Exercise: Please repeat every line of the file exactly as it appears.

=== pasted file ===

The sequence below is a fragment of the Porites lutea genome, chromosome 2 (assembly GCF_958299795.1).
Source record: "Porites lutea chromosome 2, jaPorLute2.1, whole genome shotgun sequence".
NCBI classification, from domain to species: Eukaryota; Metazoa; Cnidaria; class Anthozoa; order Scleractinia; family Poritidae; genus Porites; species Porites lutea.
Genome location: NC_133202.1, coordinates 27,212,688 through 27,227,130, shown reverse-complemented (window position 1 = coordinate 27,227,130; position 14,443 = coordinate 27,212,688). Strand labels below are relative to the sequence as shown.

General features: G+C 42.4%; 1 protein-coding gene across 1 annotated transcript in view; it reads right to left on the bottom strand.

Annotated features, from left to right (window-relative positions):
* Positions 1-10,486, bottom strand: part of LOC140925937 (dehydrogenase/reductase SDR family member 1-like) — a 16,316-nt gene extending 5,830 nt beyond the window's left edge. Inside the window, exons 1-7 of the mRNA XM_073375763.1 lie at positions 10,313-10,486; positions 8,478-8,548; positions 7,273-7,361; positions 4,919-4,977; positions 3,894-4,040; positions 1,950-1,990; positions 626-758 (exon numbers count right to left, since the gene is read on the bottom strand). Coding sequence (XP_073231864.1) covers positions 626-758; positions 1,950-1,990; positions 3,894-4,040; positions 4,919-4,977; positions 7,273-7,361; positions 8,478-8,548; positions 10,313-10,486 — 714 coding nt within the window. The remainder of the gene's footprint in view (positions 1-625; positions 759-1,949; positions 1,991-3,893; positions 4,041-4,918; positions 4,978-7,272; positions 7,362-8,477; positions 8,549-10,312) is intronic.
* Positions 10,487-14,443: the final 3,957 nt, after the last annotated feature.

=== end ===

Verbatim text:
The sequence below is a fragment of the Porites lutea genome, chromosome 2 (assembly GCF_958299795.1).
Source record: "Porites lutea chromosome 2, jaPorLute2.1, whole genome shotgun sequence".
NCBI classification, from domain to species: Eukaryota; Metazoa; Cnidaria; class Anthozoa; order Scleractinia; family Poritidae; genus Porites; species Porites lutea.
Genome location: NC_133202.1, coordinates 27,212,688 through 27,227,130, shown reverse-complemented (window position 1 = coordinate 27,227,130; position 14,443 = coordinate 27,212,688). Strand labels below are relative to the sequence as shown.

General features: G+C 42.4%; 1 protein-coding gene across 1 annotated transcript in view; it reads right to left on the bottom strand.

Annotated features, from left to right (window-relative positions):
* Positions 1-10,486, bottom strand: part of LOC140925937 (dehydrogenase/reductase SDR family member 1-like) — a 16,316-nt gene extending 5,830 nt beyond the window's left edge. Inside the window, exons 1-7 of the mRNA XM_073375763.1 lie at positions 10,313-10,486; positions 8,478-8,548; positions 7,273-7,361; positions 4,919-4,977; positions 3,894-4,040; positions 1,950-1,990; positions 626-758 (exon numbers count right to left, since the gene is read on the bottom strand). Coding sequence (XP_073231864.1) covers positions 626-758; positions 1,950-1,990; positions 3,894-4,040; positions 4,919-4,977; positions 7,273-7,361; positions 8,478-8,548; positions 10,313-10,486 — 714 coding nt within the window. The remainder of the gene's footprint in view (positions 1-625; positions 759-1,949; positions 1,991-3,893; positions 4,041-4,918; positions 4,978-7,272; positions 7,362-8,477; positions 8,549-10,312) is intronic.
* Positions 10,487-14,443: the final 3,957 nt, after the last annotated feature.